While these small businesses wait and ponder their next steps, we should all consider what flash of hope we might be able to provide to the people who run them.
In coming to terms with my own hypocrisy, I realized that I am a living, breathing example of why it is so difficult for Duke students to have vulnerable conversations about mental health.
Many—if not most—sexually active students have lost access to their usual partners and sexual networks during this time, meaning that the number of horny Duke students has increased exponentially, especially if the posts on the Gothicc Duke Confessions page are any indication.
The past couple of days have been a master class in how to take action without actually listening.
Postmodern and poststructuralist thinkers had a lot to say about education and how it should change, and I can’t stop thinking about how urgent their sometimes vicious critiques have become.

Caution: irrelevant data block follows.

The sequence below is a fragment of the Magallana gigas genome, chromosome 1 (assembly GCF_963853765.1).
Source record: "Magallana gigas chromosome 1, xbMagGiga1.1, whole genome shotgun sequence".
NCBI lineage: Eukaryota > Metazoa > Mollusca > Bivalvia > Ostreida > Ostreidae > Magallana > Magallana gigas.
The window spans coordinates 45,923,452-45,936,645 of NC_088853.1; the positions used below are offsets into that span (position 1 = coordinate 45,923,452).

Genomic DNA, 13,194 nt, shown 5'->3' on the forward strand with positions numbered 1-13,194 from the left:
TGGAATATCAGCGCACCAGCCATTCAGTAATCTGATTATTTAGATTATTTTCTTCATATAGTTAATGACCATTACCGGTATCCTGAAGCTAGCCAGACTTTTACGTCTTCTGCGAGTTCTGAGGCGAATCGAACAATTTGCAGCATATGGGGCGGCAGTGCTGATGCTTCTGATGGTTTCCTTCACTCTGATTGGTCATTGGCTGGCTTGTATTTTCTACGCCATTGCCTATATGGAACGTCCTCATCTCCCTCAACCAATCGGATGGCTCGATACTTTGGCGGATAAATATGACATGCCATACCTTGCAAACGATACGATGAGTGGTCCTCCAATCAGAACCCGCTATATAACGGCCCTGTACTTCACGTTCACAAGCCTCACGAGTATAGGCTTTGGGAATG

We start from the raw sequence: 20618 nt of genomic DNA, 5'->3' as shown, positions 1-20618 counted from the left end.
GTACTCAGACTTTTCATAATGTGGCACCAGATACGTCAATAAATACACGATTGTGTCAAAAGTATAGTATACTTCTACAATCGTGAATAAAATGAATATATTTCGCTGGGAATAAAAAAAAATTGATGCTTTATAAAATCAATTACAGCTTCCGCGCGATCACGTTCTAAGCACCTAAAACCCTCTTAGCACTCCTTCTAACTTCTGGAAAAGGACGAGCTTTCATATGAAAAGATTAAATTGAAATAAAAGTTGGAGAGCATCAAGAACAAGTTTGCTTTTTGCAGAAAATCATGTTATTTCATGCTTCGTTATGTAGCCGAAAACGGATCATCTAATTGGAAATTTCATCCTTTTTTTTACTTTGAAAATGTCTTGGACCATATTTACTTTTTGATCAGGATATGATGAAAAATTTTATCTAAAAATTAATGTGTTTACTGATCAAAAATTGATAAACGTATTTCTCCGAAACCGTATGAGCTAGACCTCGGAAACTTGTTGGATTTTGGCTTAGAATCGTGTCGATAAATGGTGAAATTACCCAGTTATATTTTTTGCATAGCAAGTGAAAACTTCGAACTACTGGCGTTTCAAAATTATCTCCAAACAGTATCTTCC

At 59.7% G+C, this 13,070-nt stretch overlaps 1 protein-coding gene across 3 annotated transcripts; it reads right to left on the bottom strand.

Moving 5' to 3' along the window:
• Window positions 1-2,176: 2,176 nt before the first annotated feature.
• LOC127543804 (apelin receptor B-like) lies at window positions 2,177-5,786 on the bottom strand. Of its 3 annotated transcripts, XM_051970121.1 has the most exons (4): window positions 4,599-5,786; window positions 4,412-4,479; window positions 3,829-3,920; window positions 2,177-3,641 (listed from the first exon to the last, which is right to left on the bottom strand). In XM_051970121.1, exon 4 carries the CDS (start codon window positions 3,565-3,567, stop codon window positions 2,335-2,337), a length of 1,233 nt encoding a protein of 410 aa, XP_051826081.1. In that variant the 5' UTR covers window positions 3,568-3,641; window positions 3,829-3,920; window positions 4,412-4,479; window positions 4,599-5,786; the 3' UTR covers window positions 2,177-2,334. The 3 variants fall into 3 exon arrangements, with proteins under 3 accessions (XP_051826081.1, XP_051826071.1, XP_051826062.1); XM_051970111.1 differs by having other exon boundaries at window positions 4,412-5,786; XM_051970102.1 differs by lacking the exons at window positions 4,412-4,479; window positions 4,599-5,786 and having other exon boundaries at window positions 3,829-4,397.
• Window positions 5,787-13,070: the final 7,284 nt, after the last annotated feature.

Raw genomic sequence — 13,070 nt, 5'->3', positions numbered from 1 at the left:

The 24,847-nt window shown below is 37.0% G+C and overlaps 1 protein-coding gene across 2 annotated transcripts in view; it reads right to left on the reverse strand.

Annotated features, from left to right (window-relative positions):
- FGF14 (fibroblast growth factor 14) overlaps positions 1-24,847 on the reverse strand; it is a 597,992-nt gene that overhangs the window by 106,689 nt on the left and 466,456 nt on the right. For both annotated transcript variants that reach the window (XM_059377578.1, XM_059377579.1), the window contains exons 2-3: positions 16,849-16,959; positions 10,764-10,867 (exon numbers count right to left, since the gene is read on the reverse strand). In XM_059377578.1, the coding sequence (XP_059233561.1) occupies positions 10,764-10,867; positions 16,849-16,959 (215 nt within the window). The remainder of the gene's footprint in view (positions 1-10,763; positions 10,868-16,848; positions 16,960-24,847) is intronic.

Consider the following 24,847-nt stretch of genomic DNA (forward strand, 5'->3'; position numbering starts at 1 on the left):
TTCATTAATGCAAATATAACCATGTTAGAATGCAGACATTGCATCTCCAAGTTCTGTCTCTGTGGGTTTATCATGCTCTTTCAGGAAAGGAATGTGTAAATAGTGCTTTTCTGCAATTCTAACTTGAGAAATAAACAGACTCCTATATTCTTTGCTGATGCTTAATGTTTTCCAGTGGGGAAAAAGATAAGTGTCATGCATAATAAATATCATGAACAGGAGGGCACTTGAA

I don’t know about you, but sneaking peeks of my colleagues’ kids and my students’ cats has helped me to realize that we are all real people, all dealing with various challenges in various ways and are worthy of so much grace.
Duke should encourage students to explore opportunities not provided by the university, and not go out of their way to isolate students who want to diversify their background.
In the last hand-written letter you wrote me, you said, “The highs showed me what life can be, and the lows showed me that I was alive.”
It makes sense for you to have felt like you did not fit in, because you did not—you were extraordinary.
I would give so much to be able to share one more brownie sundae, to steal one more handful of French fries from someone else’s plate, to split one more chocolate chip cookie in half.
Each and every witty joke, eye-opening conversation and beautiful sentiment that could only come from our very own Greyson Spector. I’m just sorry we couldn’t have a lifetime of you.